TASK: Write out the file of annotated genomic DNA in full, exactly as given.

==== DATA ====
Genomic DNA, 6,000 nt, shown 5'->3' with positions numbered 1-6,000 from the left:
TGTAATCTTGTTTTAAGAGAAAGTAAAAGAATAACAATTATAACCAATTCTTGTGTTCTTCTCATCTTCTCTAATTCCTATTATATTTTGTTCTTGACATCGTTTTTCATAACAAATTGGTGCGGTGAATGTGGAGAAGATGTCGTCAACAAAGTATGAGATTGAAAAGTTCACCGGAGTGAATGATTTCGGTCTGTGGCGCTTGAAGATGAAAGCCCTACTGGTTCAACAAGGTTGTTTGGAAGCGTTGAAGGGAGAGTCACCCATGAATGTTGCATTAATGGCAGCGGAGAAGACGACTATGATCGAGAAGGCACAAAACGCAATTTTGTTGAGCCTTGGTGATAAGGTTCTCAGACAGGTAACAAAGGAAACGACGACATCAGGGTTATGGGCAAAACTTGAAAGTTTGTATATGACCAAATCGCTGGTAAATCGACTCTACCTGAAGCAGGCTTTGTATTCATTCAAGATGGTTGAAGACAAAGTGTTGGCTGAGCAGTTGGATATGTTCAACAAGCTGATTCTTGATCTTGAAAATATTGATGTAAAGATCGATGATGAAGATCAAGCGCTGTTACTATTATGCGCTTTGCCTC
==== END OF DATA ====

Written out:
Genomic DNA, 6,000 nt, shown 5'->3' with positions numbered 1-6,000 from the left:
TGTAATCTTGTTTTAAGAGAAAGTAAAAGAATAACAATTATAACCAATTCTTGTGTTCTTCTCATCTTCTCTAATTCCTATTATATTTTGTTCTTGACATCGTTTTTCATAACAAATTGGTGCGGTGAATGTGGAGAAGATGTCGTCAACAAAGTATGAGATTGAAAAGTTCACCGGAGTGAATGATTTCGGTCTGTGGCGCTTGAAGATGAAAGCCCTACTGGTTCAACAAGGTTGTTTGGAAGCGTTGAAGGGAGAGTCACCCATGAATGTTGCATTAATGGCAGCGGAGAAGACGACTATGATCGAGAAGGCACAAAACGCAATTTTGTTGAGCCTTGGTGATAAGGTTCTCAGACAGGTAACAAAGGAAACGACGACATCAGGGTTATGGGCAAAACTTGAAAGTTTGTATATGACCAAATCGCTGGTAAATCGACTCTACCTGAAGCAGGCTTTGTATTCATTCAAGATGGTTGAAGACAAAGTGTTGGCTGAGCAGTTGGATATGTTCAACAAGCTGATTCTTGATCTTGAAAATATTGATGTAAAGATCGATGATGAAGATCAAGCGCTGTTACTATTATGCGCTTTGCCTC